and visit the CFA site’s
description of the new partnership http://www.cfa-hq.org/composites2001/partnership.htm.
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Reichhold, Inc. [Research Triangle
Park, NC ] will sponsor a keynote address by General Norman Schwarzkopf
during the General Session of the BoatBuilder 2001/ CFA's COMPOSITES
2001 which will take place from October 3-6, 2001 at the Tampa Convention
Center in Tampa, Florida. "Reichhold is extremely proud to continue it's
long-standing sponsorship of the General Session, and is very excited to be
associated with General Schwarzkopf's appearance," said Reichhold
Composites SBU Vice President and General Manager Richard Rodriguez.
"We believe he has much to offer in the way of leadership and vision, and
that these attributes can be applied to all endeavors, including the composites
industry." See http://www.reichhold.com/Teams/Schwarzkopf.htm.
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The NC Division of Coastal
Management (DCM) has submitted its request for shoreline rule changes to the
Federal Office of Ocean and Coastal Resources Management (OCRM) for approval.
These rules include the new Public Trust Shoreline AEC (areas of environmental
concern), 30-foot buffer requirements, and Urban Waterfront revisions. The state
considers the requested changes routine program changes and has asked OCRM to
adopt the changes for the state. To receive copies of the Coastal Shoreline
Rules, contact the DCM office in Raleigh at 919-733-2293.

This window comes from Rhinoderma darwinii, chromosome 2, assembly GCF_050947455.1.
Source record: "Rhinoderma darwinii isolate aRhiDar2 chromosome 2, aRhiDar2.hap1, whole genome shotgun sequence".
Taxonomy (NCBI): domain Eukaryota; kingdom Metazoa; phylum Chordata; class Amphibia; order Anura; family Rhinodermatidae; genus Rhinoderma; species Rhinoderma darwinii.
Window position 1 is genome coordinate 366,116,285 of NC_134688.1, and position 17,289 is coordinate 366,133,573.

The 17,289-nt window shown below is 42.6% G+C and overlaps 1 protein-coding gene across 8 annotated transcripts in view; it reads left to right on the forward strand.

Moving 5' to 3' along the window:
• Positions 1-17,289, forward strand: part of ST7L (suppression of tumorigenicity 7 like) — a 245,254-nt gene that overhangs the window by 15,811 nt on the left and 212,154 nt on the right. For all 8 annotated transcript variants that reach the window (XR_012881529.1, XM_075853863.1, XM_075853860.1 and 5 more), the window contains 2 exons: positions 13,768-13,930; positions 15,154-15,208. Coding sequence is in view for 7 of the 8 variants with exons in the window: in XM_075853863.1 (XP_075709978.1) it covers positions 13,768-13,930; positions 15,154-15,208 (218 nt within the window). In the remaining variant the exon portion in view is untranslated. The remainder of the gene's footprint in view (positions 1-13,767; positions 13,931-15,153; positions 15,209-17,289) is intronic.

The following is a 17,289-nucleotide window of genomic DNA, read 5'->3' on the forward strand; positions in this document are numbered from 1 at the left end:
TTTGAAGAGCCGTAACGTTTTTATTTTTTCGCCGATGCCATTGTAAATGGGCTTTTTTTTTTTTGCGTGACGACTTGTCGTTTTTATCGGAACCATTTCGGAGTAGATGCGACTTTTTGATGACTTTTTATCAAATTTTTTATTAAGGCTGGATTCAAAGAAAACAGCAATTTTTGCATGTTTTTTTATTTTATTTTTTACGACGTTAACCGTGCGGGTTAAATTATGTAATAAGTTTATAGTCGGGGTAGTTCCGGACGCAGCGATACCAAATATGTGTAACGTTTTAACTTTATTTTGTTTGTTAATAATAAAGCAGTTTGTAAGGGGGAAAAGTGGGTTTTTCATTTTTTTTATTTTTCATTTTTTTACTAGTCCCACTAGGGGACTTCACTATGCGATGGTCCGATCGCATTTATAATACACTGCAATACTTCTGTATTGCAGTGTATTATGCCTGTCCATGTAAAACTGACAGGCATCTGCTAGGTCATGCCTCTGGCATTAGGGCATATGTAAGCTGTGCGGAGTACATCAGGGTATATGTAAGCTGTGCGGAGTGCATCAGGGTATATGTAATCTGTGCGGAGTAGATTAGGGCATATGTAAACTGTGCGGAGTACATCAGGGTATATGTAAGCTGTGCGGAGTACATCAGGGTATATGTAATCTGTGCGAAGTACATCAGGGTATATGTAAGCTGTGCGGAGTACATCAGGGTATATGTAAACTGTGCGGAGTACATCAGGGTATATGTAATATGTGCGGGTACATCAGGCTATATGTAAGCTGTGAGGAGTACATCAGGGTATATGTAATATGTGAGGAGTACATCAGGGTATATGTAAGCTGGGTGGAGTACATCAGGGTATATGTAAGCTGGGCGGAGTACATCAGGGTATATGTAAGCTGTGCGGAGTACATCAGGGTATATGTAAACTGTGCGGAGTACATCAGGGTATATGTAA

There are two key issues of
importance to the waterfront business. One is the expanded permitting
requirements for shoreline development upstream of the dividing
line within the 20 CAMA counties. “This was accomplished through a new Public
Trust Shoreline AEC located inland of the dividing line between coastal fishing
waters and inland fishing waters and
extending 30 feet landward of the normal or high water level”. (The new urban
waterfront rules allows for placement of certain non-water-dependent structures
in waters adjacent to urban waterfronts and allows upland development inside the
The second issue of importance here
is the use of the buffer area for water-dependent businesses. Only
water dependent uses and uses accessory to water-dependent uses will be allowed
in the buffer. Property owners will have to obtain exemptions for permits to
build structures accessory to water-dependent uses. To see more on related CAMA
rules on the Internet, go to our NCMTA site under Regulatory (http://www.ncmta.com/RegulatoryIndex.htm)
and view “Waterfront Business Issues”.